We've all been guilty of thinking we know what's best for somebody else, whether it's our political opinion on abortion or suggesting that others really shouldn't watch that new Star Wars movie. We do this all the time when we design software, particularly with APIs. We will get the requirements for an API, craft an outline of what it should look like, then start coding it. We end up with this absolutely beautiful and clean REST API that no one could possibly say anything bad about. When it comes time to release our masterpiece, the users (other developers) hate it.
We set ourselves up for failure from the get go when we assume that other developers are just like us. Sure, that developer who will consume our API has a similar skill set to us (maybe they are even our clone!), but the way they need to use this API could be totally different from how we imagined them using it. Maybe they are working with legacy software? Maybe the requirements changed on them, but we never got that update? Maybe they just came up with an alternative design for their app that we never considered?
Where we failed
Maybe we were so confident in ourselves that we just coded the API immediately. By the time we finally showed the API to the other developers, we had already spent several days on it only to find out it didn't fit their needs. Whoops. Now we spend a couple more days making the changes they need only for them request even more changes. This repeats and we incur the cost of our time, the other developers' time, as well as the opportunity cost.
Maybe we were a bit smarter and decided we should design our API on whiteboard/paper at first. Now we think we have a solid foundation, but we still don't know if the user will actually like what we designed. We're back in the situation where we were before; code, feedback, code, feedback, and so on. We're still wasting just as many resources as before; possibly even more because we spent that extra time designing something they didn't even want!
How we can improve
Instead, we should design and seek feedback immediately. Sure, we could discuss the whiteboard/paper design with our developer users, but as I've stressed, they don't know what they want until they have something real to play with. Let's give them a mock API to implement against. Instead of spending a lot of time coding up the solution against databases and working out complicated business logic, simply provide the interfaces, routes, and mock data. We can whip out a mock API in a small fraction of the time it would take to build a fully integrated solution.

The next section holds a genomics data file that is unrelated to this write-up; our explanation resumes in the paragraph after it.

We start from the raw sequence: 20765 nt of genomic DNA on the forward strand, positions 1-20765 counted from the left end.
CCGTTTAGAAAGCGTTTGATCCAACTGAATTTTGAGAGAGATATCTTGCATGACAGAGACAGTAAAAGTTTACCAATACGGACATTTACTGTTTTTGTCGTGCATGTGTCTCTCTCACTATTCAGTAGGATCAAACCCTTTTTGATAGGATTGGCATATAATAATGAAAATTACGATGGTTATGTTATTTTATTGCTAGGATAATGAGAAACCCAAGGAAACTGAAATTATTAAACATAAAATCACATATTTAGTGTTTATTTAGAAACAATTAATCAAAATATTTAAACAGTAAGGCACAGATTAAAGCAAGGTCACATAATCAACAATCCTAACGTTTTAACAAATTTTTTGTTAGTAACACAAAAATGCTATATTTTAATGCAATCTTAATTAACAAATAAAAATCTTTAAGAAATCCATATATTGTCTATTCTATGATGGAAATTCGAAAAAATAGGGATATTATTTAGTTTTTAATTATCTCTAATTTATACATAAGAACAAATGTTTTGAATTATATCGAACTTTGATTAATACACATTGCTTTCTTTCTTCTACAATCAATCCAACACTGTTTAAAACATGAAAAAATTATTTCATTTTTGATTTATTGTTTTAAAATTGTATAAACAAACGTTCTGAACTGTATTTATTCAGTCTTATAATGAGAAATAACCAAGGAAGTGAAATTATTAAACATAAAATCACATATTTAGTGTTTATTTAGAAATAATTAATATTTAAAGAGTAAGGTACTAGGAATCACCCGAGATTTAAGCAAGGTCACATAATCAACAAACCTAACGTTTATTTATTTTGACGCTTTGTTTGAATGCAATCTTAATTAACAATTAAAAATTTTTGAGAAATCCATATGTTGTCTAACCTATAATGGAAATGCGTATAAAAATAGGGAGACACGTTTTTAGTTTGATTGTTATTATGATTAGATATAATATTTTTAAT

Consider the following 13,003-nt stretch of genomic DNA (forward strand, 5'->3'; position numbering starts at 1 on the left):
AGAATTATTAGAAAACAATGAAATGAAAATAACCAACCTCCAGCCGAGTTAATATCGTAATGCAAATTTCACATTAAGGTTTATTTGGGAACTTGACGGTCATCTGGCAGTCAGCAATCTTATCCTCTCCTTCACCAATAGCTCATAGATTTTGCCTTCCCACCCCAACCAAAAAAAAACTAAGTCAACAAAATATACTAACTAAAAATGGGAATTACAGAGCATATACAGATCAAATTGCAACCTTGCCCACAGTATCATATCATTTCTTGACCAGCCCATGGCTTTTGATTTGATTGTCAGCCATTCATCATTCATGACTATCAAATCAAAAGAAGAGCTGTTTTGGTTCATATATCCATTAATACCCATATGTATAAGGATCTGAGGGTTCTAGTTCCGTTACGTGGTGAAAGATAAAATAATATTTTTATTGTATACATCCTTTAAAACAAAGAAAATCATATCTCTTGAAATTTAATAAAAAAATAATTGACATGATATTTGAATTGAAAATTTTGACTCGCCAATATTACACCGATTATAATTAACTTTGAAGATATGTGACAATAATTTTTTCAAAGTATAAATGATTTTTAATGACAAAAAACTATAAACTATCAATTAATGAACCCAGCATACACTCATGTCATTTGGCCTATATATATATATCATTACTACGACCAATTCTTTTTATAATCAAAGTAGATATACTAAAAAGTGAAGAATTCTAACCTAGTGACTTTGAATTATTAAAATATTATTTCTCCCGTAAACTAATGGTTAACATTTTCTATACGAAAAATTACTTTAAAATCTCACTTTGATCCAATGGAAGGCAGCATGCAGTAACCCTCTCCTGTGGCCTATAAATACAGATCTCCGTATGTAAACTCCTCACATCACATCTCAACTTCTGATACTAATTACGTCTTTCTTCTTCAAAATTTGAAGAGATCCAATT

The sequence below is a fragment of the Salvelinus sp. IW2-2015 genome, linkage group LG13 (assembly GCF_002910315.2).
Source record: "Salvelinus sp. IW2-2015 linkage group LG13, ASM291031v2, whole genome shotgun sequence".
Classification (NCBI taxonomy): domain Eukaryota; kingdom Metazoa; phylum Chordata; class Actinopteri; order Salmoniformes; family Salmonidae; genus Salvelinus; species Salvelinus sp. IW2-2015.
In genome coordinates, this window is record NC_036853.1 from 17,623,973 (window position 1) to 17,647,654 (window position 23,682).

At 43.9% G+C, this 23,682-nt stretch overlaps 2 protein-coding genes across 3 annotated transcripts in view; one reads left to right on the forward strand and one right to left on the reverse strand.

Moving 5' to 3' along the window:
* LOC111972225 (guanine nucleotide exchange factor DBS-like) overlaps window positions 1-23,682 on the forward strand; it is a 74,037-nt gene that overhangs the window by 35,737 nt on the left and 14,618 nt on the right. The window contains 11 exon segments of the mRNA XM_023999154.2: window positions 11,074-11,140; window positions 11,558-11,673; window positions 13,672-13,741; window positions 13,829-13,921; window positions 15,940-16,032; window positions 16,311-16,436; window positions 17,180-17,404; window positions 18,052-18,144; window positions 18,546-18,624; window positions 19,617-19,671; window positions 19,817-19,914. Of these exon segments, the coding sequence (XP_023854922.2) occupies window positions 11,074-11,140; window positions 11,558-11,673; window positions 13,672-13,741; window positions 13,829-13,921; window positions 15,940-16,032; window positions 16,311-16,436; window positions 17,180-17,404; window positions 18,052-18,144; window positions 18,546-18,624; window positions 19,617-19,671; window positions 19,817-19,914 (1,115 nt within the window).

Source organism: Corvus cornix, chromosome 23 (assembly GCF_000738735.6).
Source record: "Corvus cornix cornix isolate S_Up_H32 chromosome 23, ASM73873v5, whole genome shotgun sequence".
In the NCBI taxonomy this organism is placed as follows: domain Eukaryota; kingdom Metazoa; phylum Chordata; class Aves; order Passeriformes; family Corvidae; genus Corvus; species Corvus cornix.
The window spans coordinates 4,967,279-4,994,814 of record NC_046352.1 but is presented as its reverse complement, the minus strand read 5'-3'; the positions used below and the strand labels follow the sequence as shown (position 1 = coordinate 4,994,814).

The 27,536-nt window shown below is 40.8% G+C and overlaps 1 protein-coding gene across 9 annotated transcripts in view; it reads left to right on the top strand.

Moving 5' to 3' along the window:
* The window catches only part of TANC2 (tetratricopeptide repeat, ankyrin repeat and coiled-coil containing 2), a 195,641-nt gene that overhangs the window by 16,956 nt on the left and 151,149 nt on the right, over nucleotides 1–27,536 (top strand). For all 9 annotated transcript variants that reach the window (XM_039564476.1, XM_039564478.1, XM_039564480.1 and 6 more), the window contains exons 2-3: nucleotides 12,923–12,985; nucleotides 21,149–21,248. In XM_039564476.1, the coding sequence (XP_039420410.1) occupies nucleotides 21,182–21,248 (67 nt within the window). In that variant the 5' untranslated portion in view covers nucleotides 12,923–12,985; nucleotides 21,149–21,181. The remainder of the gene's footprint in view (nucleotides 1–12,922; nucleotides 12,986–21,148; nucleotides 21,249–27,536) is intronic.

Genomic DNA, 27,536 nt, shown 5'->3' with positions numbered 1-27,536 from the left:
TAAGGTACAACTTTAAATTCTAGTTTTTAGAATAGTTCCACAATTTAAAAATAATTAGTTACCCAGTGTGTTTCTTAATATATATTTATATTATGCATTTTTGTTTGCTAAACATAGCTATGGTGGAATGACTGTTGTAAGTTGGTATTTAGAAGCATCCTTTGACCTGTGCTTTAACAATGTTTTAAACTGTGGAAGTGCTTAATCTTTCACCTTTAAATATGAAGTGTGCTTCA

Now we have a lot of flexibility we didn't have before. Our beta of the API is out within hours instead of days, meaning the developer users can immediately play with it and give feedback. Just as important, we can make the changes they request even faster. We can iterate through several designs in a single day instead of a few designs over several days/weeks. We'll land on a better solution in less time.
We also get the (important) side effect of being able to develop in parallel once the mock API design is finalized. Our users can code against the mock API while we build the business logic in background.
Implementation and Tools
You certainly could roll the API in your favorite framework and manually write the mock data, but there are better options.
My favorite is SwaggerHub. Here you use the Swagger/OpenAPI spec to declare the interfaces, routes (URI, Verbs, HTTP Responses), and behavior you want your API to have. It's fairly intuitive and you can check out the Getting Started With SwaggerHub guide.
After you design it, you can download a skeleton project for your favorite server (aspnet-core, Node, Go, etc.) and client (Angular, Ruby, C# MVC, etc.). Let SwaggerHub write the boiler plate code for you.
You may argue: "However, I had to spend time writing that Swagger/OpenAPI document!". Here's where it gets good: each time you need to make changes, just modify the Swagger/OpenAPI design and redownload the new project. Bam, easy!
Wrap it up
The key here is to spend less time coding and more time designing and receiving feedback. We already know that's what we should do, but we don't always know how to do that. Hopefully this can help speed up your API development.